The FDA has maintained a clinical hold on a phase 1/2 clinical trial of Solid Biosciences’ gene therapy treatment for Duchenne muscular dystrophy (DMD). Solid Bio will need to submit more information on subjects including the total viral load per patient to persuade the FDA to lift the clinical hold.
SGT-001, the adeno-associated viral vector-mediated gene transfer therapy being tested in the trial, has run into repeated problems across its time in the clinic. The latest stage of the gene therapy’s troubled development began in November, when the FDA placed a phase 1/2 trial on clinical hold in response to a case of acute kidney injury and other symptoms in a child who received the high dose of SGT-001.
Solid Bio has spent the months since the start of the clinical hold gathering and sharing evidence intended to allay the FDA’s concerns about the trial. Late last week, Solid Bio revealed that remains an ongoing effort.
The FDA received details of Solid Bio’s patient safety measures in April, leading the agency to ask for more data and analyses related to a new manufacturing process. Solid Bio submitted more evidence last month, only for the FDA to tell the biotech it still needs to do more to get the clinical hold lifted.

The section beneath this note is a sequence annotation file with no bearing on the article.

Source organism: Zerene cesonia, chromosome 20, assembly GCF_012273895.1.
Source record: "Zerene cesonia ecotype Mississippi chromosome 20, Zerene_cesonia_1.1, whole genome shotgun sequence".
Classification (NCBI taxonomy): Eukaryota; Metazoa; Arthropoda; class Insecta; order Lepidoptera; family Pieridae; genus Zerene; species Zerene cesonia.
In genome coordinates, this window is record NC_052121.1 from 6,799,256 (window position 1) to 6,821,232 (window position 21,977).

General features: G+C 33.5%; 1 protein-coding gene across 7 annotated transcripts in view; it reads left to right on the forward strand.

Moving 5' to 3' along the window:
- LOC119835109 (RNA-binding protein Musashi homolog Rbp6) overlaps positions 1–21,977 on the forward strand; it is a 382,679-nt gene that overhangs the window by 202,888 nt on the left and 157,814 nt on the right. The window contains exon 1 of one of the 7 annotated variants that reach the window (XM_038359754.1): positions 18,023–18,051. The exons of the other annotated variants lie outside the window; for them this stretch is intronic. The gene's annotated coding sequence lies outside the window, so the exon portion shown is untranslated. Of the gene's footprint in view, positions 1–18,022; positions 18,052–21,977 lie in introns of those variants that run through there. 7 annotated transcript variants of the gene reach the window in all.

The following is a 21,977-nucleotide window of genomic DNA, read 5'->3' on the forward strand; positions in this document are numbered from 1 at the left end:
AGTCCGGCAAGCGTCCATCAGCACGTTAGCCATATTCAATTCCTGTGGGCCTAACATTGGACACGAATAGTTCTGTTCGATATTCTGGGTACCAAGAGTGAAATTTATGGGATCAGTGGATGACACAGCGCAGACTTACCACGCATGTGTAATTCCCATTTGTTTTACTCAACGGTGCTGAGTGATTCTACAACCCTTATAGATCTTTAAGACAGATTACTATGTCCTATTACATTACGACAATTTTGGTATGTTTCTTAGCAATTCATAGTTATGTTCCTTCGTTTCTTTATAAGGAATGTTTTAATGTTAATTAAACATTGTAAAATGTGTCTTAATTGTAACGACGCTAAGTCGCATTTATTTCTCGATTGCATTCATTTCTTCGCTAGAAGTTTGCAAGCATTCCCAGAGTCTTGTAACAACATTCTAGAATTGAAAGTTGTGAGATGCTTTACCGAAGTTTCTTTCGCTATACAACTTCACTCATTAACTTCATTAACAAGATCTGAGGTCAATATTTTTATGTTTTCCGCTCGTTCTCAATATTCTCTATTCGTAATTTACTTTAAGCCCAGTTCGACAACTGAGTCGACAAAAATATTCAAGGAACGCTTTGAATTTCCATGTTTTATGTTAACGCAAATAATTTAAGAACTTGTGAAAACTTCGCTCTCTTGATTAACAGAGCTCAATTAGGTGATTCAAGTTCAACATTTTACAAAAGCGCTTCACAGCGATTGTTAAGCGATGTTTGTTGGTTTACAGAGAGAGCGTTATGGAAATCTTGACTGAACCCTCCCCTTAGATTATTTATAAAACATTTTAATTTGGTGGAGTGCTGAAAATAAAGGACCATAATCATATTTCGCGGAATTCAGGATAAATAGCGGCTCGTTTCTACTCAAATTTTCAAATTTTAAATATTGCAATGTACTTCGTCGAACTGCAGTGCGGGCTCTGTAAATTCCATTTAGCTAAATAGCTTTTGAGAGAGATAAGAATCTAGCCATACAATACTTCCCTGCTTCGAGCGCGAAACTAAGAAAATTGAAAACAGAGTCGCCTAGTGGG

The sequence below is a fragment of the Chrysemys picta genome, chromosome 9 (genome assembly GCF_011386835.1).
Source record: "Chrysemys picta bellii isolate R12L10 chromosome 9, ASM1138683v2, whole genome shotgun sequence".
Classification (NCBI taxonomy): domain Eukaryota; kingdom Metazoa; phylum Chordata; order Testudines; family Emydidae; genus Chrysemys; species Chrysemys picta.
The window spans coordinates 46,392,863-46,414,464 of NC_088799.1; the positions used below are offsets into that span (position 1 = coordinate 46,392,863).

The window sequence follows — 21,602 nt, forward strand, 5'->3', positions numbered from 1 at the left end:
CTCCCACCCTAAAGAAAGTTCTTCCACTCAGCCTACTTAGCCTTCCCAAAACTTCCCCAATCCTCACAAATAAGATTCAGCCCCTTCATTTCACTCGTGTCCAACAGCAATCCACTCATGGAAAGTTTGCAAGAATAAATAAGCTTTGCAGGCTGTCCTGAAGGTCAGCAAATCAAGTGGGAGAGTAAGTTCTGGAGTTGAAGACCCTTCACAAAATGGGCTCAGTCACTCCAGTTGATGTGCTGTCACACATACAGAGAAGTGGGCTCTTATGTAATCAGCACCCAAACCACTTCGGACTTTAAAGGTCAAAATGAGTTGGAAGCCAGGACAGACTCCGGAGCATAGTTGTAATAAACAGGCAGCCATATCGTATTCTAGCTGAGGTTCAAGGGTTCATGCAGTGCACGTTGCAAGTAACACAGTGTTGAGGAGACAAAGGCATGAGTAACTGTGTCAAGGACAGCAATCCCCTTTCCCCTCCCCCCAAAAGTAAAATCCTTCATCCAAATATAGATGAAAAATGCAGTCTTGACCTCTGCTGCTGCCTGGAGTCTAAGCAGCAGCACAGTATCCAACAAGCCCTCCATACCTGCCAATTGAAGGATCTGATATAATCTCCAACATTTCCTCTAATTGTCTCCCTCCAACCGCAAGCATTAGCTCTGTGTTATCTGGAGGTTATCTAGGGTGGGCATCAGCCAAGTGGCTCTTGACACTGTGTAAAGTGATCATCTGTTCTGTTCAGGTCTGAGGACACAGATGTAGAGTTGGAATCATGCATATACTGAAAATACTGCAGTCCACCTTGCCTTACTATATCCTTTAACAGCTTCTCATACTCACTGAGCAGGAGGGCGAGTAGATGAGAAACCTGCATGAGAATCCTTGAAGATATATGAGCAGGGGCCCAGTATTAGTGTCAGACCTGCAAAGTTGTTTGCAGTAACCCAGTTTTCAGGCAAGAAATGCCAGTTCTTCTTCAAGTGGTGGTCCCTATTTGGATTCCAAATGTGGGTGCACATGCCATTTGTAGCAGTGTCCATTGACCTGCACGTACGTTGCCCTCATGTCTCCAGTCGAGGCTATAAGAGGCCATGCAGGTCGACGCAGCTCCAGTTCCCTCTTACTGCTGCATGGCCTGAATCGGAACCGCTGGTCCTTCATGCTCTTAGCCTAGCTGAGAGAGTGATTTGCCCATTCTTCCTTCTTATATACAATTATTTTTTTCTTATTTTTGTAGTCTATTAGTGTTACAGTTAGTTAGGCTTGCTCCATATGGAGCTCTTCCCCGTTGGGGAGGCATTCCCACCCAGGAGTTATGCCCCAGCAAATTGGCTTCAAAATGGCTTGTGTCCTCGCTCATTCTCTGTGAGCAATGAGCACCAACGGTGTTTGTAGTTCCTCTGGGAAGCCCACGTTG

In disclosing the news, Solid Bio said the FDA wants to see more manufacturing information, updated safety and efficacy data for all patients and details of total viral load to be administered per patient. Solid Bio co-founder and CEO Ilan Ganot expressed disappointment at the FDA’s decision but is yet to give up on the asset.
“We will continue to work with the FDA as we believe the clinical development of SGT-001 could offer meaningful benefits to patients with this devastating disease,” Ganot said in a statement.
Not everyone shares Ganot’s belief in SGT-001. Shares in Solid Bio have traded at below $5 since the FDA imposed the clinical hold. In 2018, Solid Bio briefly traded above $50. Since then, Solid Bio has faced multiple clinical holds and seen Sarepta Therapeutics post data on its rival DMD gene therapy that persuaded Roche to pay $750 million upfront for the ex-U.S. rights.